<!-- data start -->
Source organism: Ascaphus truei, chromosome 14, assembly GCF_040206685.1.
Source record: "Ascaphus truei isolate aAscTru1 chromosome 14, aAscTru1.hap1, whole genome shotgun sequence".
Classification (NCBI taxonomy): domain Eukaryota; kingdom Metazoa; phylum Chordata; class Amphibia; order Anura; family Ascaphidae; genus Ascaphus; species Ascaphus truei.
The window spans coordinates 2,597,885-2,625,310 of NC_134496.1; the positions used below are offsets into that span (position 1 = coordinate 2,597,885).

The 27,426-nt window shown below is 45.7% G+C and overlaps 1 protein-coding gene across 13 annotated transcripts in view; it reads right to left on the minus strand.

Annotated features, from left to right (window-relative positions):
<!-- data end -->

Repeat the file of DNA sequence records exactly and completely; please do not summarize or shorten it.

Source organism: Ascaphus truei, chromosome 14, assembly GCF_040206685.1.
Source record: "Ascaphus truei isolate aAscTru1 chromosome 14, aAscTru1.hap1, whole genome shotgun sequence".
Classification (NCBI taxonomy): domain Eukaryota; kingdom Metazoa; phylum Chordata; class Amphibia; order Anura; family Ascaphidae; genus Ascaphus; species Ascaphus truei.
The window spans coordinates 2,597,885-2,625,310 of NC_134496.1; the positions used below are offsets into that span (position 1 = coordinate 2,597,885).

The 27,426-nt window shown below is 45.7% G+C and overlaps 1 protein-coding gene across 13 annotated transcripts in view; it reads right to left on the minus strand.

Annotated features, from left to right (window-relative positions):